In decades of past opioid studies, researchers have observed mice and rats press a lever to receive a dose of morphine, for example. The morphine would activate opioid receptors and the release of dopamine, and the animals would enjoy the response and press the lever again to continue feeling that reward sensation. This is one of the reasons opiates are so often abused in patients being treated for pain — people like the way the drugs make them feel as much as the pain relief they provide — and rates of abuse have skyrocketed over the past 10 years.
Working to deliver a similar reward sensation using light, the researchers put the mice into an enclosed chamber. In one part of the chamber, the lighted laser fiber-optic device stimulated the release of dopamine in the brain. When the animals left that part of the chamber, the light in the brain turned off. Soon after, the mice returned to the part of the chamber that activated the fiber-optic device so that the brain could receive more light stimulation.
“By activating the receptors with light, we are presumably causing the brain to release more dopamine,” Bruchas explained. “Rather than a drug such as morphine activating an opioid receptor, the light provides the reward.”
The researchers were able to vary the animals’ response depending on the amount and type of light emitted by the LED. Different colors of light, longer and shorter exposure to light, and whether the light pulsed or was constant all produced slightly different effects.
When a person takes an opioid drug such as Vicodin or OxyContin to relieve pain, such drugs interact with receptors in the brain to blunt pain sensations. But over time, patients develop tolerance and sometimes addiction. Opioids also can dramatically slow a person’s breathing, too, and typically cause constipation.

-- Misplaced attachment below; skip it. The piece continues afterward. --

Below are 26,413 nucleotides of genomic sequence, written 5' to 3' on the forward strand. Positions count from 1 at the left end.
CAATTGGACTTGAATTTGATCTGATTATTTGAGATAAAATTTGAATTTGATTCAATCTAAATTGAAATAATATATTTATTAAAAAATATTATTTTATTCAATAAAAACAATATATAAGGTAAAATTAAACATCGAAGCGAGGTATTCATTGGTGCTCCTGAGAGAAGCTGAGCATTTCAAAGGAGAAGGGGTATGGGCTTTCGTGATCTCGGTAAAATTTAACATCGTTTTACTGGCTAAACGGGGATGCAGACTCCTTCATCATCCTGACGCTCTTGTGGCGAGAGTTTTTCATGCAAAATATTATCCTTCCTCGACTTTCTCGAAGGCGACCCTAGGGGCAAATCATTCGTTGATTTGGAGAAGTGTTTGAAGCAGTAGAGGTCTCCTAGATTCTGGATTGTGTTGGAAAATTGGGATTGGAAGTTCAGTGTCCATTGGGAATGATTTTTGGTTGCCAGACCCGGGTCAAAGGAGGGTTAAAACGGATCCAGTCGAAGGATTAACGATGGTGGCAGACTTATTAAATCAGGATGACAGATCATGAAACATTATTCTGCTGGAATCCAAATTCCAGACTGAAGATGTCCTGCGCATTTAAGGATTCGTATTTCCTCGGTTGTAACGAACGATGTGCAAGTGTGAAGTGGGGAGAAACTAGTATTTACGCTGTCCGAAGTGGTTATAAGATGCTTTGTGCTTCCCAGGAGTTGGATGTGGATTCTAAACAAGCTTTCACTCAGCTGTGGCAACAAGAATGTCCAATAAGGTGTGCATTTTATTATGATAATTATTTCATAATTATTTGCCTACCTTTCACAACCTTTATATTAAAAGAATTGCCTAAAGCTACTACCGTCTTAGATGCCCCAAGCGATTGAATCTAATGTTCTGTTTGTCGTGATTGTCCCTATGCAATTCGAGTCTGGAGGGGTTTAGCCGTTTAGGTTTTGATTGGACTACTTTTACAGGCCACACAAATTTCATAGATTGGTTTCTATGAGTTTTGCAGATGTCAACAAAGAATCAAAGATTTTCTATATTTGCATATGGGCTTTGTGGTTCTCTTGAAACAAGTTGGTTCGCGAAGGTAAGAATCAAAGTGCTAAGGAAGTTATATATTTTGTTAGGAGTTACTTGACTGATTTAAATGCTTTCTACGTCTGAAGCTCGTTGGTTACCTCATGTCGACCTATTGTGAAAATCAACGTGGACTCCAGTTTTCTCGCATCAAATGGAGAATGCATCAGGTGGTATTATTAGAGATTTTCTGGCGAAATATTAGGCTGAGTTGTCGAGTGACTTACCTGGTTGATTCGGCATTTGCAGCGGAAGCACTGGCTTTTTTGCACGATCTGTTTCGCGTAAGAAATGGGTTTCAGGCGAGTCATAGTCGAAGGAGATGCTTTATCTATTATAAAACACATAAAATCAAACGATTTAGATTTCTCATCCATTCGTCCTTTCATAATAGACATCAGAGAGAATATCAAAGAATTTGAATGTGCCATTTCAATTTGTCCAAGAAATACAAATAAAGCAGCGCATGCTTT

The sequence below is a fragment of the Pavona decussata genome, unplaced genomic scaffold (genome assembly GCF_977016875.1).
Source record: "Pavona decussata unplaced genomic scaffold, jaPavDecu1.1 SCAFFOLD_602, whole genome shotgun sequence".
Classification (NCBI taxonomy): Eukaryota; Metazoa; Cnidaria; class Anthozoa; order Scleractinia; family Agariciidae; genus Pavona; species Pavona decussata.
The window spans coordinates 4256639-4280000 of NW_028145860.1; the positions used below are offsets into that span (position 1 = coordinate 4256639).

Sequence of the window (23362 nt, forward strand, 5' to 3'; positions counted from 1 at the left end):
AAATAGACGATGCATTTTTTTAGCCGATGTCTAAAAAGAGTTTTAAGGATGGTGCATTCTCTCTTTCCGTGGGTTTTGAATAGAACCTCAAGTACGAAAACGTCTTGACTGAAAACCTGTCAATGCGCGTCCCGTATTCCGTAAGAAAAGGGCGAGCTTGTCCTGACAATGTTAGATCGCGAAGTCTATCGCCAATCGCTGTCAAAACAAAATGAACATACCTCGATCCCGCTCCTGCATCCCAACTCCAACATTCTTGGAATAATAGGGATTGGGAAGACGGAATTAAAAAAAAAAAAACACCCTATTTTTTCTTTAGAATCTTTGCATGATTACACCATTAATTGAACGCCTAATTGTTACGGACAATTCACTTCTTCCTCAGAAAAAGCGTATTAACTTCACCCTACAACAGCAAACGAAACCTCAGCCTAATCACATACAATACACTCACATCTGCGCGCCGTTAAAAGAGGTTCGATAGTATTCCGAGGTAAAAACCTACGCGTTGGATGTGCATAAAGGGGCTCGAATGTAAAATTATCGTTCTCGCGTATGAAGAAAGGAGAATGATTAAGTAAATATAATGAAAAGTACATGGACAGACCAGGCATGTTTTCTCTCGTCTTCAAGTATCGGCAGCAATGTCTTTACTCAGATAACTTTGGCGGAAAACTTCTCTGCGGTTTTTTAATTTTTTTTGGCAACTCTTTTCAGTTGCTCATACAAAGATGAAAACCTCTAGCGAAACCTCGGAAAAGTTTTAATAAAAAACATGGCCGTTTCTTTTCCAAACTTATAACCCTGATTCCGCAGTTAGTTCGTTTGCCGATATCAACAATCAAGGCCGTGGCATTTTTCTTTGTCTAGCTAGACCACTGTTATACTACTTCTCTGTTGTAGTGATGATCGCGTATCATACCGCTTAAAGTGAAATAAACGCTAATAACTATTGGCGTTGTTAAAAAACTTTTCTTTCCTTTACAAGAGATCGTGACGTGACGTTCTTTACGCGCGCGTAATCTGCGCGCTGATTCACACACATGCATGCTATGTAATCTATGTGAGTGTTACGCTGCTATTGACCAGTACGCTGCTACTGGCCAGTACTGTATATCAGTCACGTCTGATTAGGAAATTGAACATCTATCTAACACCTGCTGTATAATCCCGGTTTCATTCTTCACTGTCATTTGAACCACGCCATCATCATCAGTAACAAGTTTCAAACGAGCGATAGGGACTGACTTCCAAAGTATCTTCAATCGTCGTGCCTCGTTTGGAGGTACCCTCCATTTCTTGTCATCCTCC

In theory, receptors tuned to light may not present the same danger. Siuda said it someday may be possible to activate, or deactivate, nerve cells without affecting any of the other receptors that pain-killing drugs trigger, although achieving that goal will be difficult.
Bruchas’ team is planning future studies that will use these receptors to test ways to control the brain cells that mediate pain and reward behavior with light rather than drugs.
The research was supported by a EUREKA award from the National Institute on Drug Abuse, the National Institute of Mental Health and the National Institute of General Medical Sciences of the National Institutes of Health (NIH), grant numbers R01 DA037152, F31 MH101956, K99 DA038725, TR32 GM108539 and NSTR01 NS081707. Additional funding from a W.M. Keck Fellowship in Molecular Medicine; and the Howard Hughes Medical Institute.
Siuda ER, Copits BA, Schmidt MJ, Baird MA, Al-Hasani R, Planer WJ, Funderburk SC, McCall JG, Gereau RW, Bruchas M. Spatiotemporal control of opioid signaling and behavior. Neuron, published online April 30, 2015.
Washington University School of Medicine’s 2,100 employed and volunteer faculty physicians also are the medical staff of Barnes-Jewish and St. Louis Children’s hospitals. The School of Medicine is one of the leading medical research, teaching and patient-care institutions in the nation, currently ranked sixth in the nation by U.S. News & World Report. Through its affiliations with Barnes-Jewish and St. Louis Children’s hospitals, the School of Medicine is linked to BJC HealthCare.